Tasty Travels: Best Restaurants in Singapore
Taste of Singapore
If it's one thing you should plan for when you visit Singapore, it's to gain a little weight. Why? Because everywhere you look on this island, around every corner, and down every street is another unique and exciting restaurant for you to explore. Every time you step out of your hotel, you’ll walk past a little place that looks so good you simply have to stop by for one more meal. The sheer variety of cuisine is staggering; traditional Chinese establishments, restaurants with a few Michelin stars, and trendy bars that only serve small plate meals. One of the great things about a food exploration of Singapore is that you don't necessarily have to pay top dollar to get top tastes. Here, a plate of chicken rice served at Michelin star quality will cost less than five American dollars. All Singaporeans love food, so you won’t have any trouble getting recommendations from the locals on the week’s best dish or the hottest new spot that's just opened. Maybe the best casino restaurants, or even a street food stall that serves meals that taste better than anything you’ve ever tasted. However, if you’re someone who likes to plan ahead, we can help you out. We’ve put together a list of the top restaurants in Singapore: a diverse cross-section of the city’s tasty treats to keep you busy from one day to the next.
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The food and decor at Rang Mahal are an intersection of Western and Indian Influences. Indian spices meet with Western cooking methods and deliver sophisticated, complex dishes. The food isn't heavy, so it’s ideal for a date, but the flavors are spot on and delicious. Smoky tandoori portobello mushrooms are served adorned with chat masala and cheddar cheese; interesting and unexpected combinations abound. They serve a $58 lunch buffet that allows you to sample a wide cross-section of their menu without paying premium fine-dining costs.
328 Katong Laksa
Without question, this is one of the most well-known restaurants on our list. If you’re into a lot of choices and menu options, then this isn't the place for you as the menu is tiny. Thankfully tiny does not mean lacking in flavor and excitement: the star dish is the spicy laksa noodles. A coconutty, creamy concoction diced into short lengths, meaning a spoon is preferable to chopsticks; the noodles are what the restaurant is best known for. There's a chunky fish otah prepared by wrapping mackerel in banana leaves or a nasi lemak (coconut rice and assorted toppings) to die for. Check out the menu before you visit, as this is a fast-paced, table-turning spot.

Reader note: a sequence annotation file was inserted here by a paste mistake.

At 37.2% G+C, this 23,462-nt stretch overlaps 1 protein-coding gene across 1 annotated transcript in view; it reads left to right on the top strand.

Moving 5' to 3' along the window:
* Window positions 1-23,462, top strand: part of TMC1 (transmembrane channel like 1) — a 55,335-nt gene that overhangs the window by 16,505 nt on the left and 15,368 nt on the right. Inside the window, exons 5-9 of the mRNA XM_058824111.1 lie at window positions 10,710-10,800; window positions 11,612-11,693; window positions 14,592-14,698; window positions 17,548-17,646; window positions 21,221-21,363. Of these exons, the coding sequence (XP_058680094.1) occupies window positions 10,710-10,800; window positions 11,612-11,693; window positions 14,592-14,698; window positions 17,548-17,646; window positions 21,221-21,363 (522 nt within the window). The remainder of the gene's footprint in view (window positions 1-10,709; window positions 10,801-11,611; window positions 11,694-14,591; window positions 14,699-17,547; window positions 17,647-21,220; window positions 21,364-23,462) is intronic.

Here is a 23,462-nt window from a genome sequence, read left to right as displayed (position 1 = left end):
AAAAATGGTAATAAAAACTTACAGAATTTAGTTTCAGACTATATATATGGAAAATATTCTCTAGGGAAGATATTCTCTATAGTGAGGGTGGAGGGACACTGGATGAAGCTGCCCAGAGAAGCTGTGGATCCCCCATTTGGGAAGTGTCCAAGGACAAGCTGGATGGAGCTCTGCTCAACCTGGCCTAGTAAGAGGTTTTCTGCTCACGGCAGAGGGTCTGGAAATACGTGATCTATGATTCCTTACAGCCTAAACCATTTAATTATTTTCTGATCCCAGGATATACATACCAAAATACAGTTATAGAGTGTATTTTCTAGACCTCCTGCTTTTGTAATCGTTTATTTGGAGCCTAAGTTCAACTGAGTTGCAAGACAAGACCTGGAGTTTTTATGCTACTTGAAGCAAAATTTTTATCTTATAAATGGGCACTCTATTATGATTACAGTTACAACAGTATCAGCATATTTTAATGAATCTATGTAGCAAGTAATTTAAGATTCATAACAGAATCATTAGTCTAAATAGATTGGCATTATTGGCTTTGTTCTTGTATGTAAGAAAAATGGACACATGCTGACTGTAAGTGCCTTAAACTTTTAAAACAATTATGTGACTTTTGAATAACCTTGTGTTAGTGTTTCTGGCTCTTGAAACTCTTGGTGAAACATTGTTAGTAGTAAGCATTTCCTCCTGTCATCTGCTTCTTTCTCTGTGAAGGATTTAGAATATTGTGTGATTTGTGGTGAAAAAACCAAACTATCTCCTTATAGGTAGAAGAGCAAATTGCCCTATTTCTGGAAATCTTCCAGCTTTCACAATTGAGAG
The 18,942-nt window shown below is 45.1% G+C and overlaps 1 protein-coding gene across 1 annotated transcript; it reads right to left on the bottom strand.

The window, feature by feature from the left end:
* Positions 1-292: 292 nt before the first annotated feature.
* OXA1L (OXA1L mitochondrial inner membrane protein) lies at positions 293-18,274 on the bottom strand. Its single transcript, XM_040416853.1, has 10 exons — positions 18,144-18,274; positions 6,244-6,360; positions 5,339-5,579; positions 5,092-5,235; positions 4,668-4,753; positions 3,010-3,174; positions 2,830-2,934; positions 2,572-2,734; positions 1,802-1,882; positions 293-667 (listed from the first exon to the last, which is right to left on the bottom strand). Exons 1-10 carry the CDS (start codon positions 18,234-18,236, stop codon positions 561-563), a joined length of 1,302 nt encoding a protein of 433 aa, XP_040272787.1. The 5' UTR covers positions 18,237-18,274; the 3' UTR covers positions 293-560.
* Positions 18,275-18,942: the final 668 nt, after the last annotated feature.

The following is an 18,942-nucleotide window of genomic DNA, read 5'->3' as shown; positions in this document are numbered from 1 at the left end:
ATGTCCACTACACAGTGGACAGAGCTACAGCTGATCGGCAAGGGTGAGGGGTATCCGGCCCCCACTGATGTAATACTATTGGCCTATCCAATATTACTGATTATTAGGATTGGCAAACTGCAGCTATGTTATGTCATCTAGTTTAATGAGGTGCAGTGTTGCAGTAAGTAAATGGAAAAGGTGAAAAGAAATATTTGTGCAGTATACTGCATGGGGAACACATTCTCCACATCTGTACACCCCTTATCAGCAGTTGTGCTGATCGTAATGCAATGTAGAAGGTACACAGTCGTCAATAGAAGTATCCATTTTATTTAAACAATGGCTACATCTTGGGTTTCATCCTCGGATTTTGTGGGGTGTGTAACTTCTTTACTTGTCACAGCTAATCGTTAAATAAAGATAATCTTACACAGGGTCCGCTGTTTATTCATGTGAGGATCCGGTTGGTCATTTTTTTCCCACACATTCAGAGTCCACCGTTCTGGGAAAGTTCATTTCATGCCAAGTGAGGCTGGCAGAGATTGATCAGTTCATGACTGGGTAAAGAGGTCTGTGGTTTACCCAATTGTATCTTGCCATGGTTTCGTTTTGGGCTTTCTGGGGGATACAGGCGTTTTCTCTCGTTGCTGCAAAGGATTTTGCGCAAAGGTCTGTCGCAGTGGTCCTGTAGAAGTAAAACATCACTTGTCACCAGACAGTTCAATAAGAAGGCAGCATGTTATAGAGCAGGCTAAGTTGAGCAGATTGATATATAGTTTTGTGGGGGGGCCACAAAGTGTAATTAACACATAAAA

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The best fresh, seasonal ingredients from the best farmers around the world and age-old Japanese culinary craft meet at Waku Ghin. Find some of the best meals in the city at this two Michelin star restaurant by Tetsuya Wakuda. Not only is the cuisine incredible, but the location and venue are as well; award-winning designer Yohei Akao has made over the dining space completely in a minimalist, natural style. Both nature and Japanese national heritage are represented here.
Remember those Michelin star restaurants we mentioned? Well, Odette is one of them. A two-star venue, Odette is carried by chef Julien Royer, a French farmer’s son, who doesn’t skimp on the influences instilled in him by his pastoral upbringing. He uses only the finest ingredients produced by small farmers. The result is a cuisine that is both innovative and traditional at the same time. Chef Royer is an expert at combining classic techniques with modern influences. Each and every dish that comes out of his kitchen is artistic, full of complex combinations, and mouth-wateringly delicious.
Warong Nasi Pariaman
This is not only a restaurant that serves the most delicious food around but also the one that has been doing it for the longest! Warong Nasi Pariaman opened its doors in 1948 and has been serving Indonesian specialties ever since. The restaurant has remained true to its originals and still offers dishes such as Ayam bakar- grilled chicken in coconut gravy- and sambal goreng- spicy stir fry made with long beans, diced beancurd, and tempeh. It’s a small venue, and it fills up quickly at all times of the year due to the delicious dishes and reasonable price point. They are Halal certified, so they don’t serve alcohol.
The waterside location would be reason enough for a visit in itself, even if Empress didn't serve an incredible Cantonese menu. Set in the historic grounds of the Asian Civilisations Museum, Empress is a combination of classic dishes like the Triple Roast platter (roast pork, barbecued pork, and sticky pork ribs) and innovative ideas. The soups are some of the best on this island. Also there's Best Dinner DTSP. Foodies, families, and friends will enjoy trying Social Roost's delectable dishes.
Singaporean cuisine is an eclectic mix of all the influences felt by the island over the years: which restaurants will you try first?